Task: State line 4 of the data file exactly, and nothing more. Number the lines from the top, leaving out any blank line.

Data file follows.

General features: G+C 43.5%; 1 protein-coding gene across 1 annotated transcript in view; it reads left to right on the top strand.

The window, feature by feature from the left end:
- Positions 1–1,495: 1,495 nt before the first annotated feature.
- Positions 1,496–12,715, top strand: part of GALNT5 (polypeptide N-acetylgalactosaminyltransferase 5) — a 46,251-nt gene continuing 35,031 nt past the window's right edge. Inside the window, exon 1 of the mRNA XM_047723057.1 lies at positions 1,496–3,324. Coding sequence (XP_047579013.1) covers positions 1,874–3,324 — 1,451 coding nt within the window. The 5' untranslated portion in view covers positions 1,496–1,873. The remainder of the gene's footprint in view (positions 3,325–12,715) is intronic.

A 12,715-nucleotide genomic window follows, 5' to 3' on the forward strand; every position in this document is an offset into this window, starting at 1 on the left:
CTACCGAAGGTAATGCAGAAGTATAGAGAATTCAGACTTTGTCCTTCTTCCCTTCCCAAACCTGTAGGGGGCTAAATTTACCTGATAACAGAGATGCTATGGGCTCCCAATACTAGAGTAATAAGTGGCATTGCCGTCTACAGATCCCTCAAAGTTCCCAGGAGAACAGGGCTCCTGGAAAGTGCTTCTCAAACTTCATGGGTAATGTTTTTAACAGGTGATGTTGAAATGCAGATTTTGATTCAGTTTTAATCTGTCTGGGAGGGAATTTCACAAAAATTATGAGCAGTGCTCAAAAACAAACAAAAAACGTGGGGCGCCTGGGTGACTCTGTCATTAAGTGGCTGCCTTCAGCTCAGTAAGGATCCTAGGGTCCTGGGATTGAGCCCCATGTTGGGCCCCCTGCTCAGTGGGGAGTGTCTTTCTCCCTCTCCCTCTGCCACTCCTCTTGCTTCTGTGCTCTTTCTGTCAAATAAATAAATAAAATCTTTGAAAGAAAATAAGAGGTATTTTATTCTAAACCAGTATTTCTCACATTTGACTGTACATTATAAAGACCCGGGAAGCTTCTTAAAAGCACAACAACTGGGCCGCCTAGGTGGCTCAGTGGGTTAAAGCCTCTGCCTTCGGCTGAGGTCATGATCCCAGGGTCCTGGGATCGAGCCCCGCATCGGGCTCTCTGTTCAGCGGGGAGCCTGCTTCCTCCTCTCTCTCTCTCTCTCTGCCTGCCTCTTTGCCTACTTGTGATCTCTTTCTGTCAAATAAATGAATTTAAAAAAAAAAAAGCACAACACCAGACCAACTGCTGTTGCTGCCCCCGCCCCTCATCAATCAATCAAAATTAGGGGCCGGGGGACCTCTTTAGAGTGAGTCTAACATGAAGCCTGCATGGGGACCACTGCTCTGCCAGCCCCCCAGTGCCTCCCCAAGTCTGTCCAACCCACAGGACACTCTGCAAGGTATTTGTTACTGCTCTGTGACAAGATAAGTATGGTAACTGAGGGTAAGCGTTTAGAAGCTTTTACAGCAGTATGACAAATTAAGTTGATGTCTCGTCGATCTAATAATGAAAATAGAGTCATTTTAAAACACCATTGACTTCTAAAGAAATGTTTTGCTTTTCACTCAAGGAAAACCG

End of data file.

- Positions 1,496–12,715, top strand: part of GALNT5 (polypeptide N-acetylgalactosaminyltransferase 5) — a 46,251-nt gene continuing 35,031 nt past the window's right edge. Inside the window, exon 1 of the mRNA XM_047723057.1 lies at positions 1,496–3,324. Coding sequence (XP_047579013.1) covers positions 1,874–3,324 — 1,451 coding nt within the window. The 5' untranslated portion in view covers positions 1,496–1,873. The remainder of the gene's footprint in view (positions 3,325–12,715) is intronic.